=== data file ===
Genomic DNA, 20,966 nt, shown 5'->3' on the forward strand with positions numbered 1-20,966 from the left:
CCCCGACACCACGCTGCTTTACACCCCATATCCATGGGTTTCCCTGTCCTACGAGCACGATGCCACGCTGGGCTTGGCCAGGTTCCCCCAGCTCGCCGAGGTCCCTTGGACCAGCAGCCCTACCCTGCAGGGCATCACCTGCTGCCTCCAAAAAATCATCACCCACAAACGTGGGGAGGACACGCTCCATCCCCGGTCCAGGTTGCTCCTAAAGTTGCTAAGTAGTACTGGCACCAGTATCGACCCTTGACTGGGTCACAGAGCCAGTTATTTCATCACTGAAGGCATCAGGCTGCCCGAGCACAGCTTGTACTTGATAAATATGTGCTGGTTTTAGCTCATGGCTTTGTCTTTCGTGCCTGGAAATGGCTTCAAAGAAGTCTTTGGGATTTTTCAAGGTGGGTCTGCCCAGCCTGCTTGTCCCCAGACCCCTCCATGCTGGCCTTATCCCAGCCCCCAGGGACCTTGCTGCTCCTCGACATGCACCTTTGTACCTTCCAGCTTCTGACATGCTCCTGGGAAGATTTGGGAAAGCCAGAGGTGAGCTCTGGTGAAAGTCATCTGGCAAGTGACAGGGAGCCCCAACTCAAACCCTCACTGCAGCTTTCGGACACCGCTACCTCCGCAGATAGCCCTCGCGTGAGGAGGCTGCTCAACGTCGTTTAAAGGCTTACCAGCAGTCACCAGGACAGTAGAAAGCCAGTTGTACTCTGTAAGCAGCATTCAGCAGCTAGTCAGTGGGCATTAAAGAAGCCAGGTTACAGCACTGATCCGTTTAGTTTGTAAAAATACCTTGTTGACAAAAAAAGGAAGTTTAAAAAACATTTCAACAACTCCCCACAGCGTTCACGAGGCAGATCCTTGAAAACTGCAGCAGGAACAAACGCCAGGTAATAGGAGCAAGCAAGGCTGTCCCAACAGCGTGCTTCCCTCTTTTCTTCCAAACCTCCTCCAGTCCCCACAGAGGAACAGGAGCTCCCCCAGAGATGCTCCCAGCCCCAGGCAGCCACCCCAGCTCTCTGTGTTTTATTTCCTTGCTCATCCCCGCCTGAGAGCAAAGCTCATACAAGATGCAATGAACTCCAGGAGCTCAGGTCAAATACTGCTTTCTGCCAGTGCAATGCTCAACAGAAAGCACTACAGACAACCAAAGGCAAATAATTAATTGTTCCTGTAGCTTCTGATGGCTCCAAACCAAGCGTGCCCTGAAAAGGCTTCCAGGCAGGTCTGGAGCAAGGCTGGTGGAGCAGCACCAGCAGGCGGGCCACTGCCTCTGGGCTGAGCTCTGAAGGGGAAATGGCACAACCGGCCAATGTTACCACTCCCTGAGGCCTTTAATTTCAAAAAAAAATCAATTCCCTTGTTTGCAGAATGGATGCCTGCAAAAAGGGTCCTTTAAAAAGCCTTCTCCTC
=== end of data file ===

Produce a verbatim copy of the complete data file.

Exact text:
Genomic DNA, 20,966 nt, shown 5'->3' on the forward strand with positions numbered 1-20,966 from the left:
CCCCGACACCACGCTGCTTTACACCCCATATCCATGGGTTTCCCTGTCCTACGAGCACGATGCCACGCTGGGCTTGGCCAGGTTCCCCCAGCTCGCCGAGGTCCCTTGGACCAGCAGCCCTACCCTGCAGGGCATCACCTGCTGCCTCCAAAAAATCATCACCCACAAACGTGGGGAGGACACGCTCCATCCCCGGTCCAGGTTGCTCCTAAAGTTGCTAAGTAGTACTGGCACCAGTATCGACCCTTGACTGGGTCACAGAGCCAGTTATTTCATCACTGAAGGCATCAGGCTGCCCGAGCACAGCTTGTACTTGATAAATATGTGCTGGTTTTAGCTCATGGCTTTGTCTTTCGTGCCTGGAAATGGCTTCAAAGAAGTCTTTGGGATTTTTCAAGGTGGGTCTGCCCAGCCTGCTTGTCCCCAGACCCCTCCATGCTGGCCTTATCCCAGCCCCCAGGGACCTTGCTGCTCCTCGACATGCACCTTTGTACCTTCCAGCTTCTGACATGCTCCTGGGAAGATTTGGGAAAGCCAGAGGTGAGCTCTGGTGAAAGTCATCTGGCAAGTGACAGGGAGCCCCAACTCAAACCCTCACTGCAGCTTTCGGACACCGCTACCTCCGCAGATAGCCCTCGCGTGAGGAGGCTGCTCAACGTCGTTTAAAGGCTTACCAGCAGTCACCAGGACAGTAGAAAGCCAGTTGTACTCTGTAAGCAGCATTCAGCAGCTAGTCAGTGGGCATTAAAGAAGCCAGGTTACAGCACTGATCCGTTTAGTTTGTAAAAATACCTTGTTGACAAAAAAAGGAAGTTTAAAAAACATTTCAACAACTCCCCACAGCGTTCACGAGGCAGATCCTTGAAAACTGCAGCAGGAACAAACGCCAGGTAATAGGAGCAAGCAAGGCTGTCCCAACAGCGTGCTTCCCTCTTTTCTTCCAAACCTCCTCCAGTCCCCACAGAGGAACAGGAGCTCCCCCAGAGATGCTCCCAGCCCCAGGCAGCCACCCCAGCTCTCTGTGTTTTATTTCCTTGCTCATCCCCGCCTGAGAGCAAAGCTCATACAAGATGCAATGAACTCCAGGAGCTCAGGTCAAATACTGCTTTCTGCCAGTGCAATGCTCAACAGAAAGCACTACAGACAACCAAAGGCAAATAATTAATTGTTCCTGTAGCTTCTGATGGCTCCAAACCAAGCGTGCCCTGAAAAGGCTTCCAGGCAGGTCTGGAGCAAGGCTGGTGGAGCAGCACCAGCAGGCGGGCCACTGCCTCTGGGCTGAGCTCTGAAGGGGAAATGGCACAACCGGCCAATGTTACCACTCCCTGAGGCCTTTAATTTCAAAAAAAAATCAATTCCCTTGTTTGCAGAATGGATGCCTGCAAAAAGGGTCCTTTAAAAAGCCTTCTCCTC